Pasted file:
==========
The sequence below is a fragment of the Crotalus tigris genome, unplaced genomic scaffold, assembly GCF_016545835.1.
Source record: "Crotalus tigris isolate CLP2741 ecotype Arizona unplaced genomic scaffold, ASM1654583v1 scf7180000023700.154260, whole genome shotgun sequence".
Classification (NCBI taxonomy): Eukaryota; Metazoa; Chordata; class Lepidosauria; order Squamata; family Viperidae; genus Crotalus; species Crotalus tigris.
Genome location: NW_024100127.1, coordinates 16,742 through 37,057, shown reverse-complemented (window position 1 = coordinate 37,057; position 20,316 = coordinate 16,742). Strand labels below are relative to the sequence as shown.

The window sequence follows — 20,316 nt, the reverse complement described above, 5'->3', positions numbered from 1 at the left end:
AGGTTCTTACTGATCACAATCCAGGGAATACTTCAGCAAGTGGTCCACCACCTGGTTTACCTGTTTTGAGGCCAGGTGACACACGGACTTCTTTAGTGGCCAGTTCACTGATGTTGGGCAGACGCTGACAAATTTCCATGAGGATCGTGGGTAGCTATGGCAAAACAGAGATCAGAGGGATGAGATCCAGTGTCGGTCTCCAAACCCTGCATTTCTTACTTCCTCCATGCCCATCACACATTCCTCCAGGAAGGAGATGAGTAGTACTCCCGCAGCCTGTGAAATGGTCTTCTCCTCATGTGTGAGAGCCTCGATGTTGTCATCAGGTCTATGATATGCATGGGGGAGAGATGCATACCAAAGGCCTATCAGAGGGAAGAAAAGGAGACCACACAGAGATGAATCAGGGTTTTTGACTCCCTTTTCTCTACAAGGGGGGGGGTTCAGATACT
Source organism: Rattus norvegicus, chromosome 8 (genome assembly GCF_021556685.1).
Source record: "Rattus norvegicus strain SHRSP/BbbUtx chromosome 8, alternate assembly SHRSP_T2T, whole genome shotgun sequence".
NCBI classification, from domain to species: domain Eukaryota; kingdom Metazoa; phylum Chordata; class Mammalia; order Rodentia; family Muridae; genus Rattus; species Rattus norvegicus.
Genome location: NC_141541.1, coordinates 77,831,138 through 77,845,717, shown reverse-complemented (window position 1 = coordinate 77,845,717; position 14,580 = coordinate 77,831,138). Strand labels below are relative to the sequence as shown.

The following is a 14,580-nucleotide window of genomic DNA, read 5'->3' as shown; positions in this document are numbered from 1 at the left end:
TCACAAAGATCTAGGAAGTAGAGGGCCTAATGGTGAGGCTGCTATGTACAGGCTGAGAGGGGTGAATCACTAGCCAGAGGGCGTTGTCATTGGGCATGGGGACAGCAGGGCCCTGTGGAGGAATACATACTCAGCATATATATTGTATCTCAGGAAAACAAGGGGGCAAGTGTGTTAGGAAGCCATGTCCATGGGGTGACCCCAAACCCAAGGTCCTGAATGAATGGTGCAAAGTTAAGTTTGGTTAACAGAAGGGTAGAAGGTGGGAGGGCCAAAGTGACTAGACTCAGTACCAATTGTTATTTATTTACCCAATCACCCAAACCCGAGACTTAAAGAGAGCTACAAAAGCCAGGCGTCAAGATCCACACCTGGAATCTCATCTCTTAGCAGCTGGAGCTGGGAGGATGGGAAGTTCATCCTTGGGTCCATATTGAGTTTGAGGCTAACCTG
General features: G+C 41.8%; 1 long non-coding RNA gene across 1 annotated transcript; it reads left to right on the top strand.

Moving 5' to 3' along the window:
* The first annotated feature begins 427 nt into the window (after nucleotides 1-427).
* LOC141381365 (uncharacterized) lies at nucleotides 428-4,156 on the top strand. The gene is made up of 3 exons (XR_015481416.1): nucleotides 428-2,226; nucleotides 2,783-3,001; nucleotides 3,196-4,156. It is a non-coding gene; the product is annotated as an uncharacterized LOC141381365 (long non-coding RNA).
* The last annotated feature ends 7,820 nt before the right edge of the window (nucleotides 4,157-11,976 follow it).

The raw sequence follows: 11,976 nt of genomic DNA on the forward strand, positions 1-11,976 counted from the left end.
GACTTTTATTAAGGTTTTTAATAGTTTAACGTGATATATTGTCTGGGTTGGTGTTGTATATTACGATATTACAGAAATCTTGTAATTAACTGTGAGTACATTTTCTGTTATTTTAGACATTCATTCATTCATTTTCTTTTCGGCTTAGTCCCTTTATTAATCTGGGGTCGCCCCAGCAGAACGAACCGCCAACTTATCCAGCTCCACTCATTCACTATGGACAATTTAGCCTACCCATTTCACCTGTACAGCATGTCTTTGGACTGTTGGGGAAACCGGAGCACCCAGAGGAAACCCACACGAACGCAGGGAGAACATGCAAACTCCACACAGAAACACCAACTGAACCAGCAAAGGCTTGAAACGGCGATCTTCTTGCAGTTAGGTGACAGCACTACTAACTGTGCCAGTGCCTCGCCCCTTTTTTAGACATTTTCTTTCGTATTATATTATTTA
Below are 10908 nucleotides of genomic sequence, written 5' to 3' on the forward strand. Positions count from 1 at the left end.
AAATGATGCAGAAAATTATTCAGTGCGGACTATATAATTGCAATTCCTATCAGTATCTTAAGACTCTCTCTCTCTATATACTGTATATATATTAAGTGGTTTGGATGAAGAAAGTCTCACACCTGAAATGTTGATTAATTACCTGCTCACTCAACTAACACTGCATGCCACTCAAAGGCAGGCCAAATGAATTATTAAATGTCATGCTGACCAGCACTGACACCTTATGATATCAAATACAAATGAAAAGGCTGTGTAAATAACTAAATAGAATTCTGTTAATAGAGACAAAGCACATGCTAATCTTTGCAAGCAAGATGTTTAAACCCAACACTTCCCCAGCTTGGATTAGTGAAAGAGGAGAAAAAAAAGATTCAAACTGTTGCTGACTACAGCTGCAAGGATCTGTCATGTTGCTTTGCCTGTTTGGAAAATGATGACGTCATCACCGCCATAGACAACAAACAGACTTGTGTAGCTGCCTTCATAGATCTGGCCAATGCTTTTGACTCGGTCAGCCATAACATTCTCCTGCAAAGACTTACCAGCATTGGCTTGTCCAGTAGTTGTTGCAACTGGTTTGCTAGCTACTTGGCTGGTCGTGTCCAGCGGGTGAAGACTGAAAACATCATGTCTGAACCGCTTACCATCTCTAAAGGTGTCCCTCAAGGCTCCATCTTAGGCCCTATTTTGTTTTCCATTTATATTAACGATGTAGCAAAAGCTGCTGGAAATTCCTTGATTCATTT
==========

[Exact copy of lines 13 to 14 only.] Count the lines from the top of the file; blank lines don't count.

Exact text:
General features: G+C 41.8%; 1 long non-coding RNA gene across 1 annotated transcript; it reads left to right on the top strand.

Moving 5' to 3' along the window: